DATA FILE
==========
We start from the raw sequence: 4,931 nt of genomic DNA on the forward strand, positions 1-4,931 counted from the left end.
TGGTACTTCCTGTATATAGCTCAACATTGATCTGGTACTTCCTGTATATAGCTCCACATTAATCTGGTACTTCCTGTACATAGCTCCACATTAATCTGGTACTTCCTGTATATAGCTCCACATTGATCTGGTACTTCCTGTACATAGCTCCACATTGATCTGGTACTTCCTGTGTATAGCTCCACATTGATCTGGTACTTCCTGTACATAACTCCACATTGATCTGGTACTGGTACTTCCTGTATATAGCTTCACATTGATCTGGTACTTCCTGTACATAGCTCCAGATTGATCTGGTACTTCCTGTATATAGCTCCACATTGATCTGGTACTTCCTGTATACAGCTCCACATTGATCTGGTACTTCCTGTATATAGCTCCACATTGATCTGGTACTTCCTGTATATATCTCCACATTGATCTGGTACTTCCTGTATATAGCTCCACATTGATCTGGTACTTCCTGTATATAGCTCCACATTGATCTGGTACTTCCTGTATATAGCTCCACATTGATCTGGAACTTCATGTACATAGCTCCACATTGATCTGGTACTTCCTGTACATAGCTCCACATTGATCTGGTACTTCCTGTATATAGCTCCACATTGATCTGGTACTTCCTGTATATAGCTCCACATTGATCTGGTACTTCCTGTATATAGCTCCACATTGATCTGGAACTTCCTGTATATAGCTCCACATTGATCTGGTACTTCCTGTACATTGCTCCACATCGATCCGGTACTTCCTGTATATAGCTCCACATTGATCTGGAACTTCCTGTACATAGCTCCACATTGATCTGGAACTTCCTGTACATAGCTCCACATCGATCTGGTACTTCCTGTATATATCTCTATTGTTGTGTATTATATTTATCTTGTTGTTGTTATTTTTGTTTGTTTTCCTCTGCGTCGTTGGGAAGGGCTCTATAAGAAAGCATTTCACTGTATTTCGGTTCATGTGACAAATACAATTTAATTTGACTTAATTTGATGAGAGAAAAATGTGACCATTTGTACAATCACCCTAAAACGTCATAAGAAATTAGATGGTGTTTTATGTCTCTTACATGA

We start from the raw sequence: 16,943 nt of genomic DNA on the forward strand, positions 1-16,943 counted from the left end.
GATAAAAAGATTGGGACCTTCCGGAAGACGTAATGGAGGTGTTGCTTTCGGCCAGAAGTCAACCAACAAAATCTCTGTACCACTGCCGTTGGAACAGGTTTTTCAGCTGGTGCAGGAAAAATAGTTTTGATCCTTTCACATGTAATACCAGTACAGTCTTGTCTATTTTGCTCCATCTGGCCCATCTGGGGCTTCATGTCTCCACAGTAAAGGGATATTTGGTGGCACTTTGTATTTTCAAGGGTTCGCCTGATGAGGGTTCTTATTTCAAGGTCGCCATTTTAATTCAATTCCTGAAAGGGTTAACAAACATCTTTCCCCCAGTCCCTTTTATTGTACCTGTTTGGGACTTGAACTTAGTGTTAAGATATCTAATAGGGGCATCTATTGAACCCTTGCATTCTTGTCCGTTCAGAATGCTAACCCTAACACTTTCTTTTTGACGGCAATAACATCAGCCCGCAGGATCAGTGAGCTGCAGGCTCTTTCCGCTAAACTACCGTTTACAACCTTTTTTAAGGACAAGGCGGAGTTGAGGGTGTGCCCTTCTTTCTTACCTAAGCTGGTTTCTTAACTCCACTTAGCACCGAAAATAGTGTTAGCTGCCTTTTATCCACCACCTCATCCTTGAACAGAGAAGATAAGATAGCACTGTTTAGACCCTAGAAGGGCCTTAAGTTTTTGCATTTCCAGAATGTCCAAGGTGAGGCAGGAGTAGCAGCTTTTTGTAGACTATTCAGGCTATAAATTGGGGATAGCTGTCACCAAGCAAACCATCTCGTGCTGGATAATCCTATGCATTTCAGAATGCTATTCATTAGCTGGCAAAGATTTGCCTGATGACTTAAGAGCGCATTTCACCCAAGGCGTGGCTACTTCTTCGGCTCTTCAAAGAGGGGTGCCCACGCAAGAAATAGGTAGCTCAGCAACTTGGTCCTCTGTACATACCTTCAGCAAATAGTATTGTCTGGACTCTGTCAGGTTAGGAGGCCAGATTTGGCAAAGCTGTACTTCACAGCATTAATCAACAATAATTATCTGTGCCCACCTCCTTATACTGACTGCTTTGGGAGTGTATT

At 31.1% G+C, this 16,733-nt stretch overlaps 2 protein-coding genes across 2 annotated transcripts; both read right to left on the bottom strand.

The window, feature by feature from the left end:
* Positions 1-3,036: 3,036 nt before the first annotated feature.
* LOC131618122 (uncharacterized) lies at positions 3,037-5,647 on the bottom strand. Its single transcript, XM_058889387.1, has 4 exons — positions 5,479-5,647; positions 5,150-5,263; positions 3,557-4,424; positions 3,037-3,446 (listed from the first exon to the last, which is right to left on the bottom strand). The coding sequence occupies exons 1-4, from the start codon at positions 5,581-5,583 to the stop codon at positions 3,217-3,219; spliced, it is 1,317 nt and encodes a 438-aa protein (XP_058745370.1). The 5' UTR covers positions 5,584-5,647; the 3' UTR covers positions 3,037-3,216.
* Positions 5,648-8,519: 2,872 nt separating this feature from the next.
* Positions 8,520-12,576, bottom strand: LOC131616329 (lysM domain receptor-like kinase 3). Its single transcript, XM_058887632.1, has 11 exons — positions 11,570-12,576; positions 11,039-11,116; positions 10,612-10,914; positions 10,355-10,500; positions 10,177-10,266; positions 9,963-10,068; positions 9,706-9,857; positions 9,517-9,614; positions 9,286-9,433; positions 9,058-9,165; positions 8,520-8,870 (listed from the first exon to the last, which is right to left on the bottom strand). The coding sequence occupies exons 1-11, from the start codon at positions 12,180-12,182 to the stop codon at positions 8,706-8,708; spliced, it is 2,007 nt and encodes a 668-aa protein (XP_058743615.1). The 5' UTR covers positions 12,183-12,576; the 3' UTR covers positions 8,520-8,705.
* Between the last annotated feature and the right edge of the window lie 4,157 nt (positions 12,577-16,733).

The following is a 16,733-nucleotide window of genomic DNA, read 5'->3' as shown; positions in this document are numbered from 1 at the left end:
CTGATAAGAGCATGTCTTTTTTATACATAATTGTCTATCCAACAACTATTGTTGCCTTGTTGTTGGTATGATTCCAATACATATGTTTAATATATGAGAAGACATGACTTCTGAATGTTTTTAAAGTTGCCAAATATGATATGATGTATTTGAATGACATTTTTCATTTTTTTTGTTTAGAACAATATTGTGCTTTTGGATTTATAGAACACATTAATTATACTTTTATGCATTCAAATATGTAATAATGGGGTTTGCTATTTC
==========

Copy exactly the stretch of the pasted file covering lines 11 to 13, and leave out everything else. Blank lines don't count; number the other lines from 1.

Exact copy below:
* Between the last annotated feature and the right edge of the window lie 4,157 nt (positions 12,577-16,733).

The following is a 16,733-nucleotide window of genomic DNA, read 5'->3' as shown; positions in this document are numbered from 1 at the left end:
CTGATAAGAGCATGTCTTTTTTATACATAATTGTCTATCCAACAACTATTGTTGCCTTGTTGTTGGTATGATTCCAATACATATGTTTAATATATGAGAAGACATGACTTCTGAATGTTTTTAAAGTTGCCAAATATGATATGATGTATTTGAATGACATTTTTCATTTTTTTTGTTTAGAACAATATTGTGCTTTTGGATTTATAGAACACATTAATTATACTTTTATGCATTCAAATATGTAATAATGGGGTTTGCTATTTC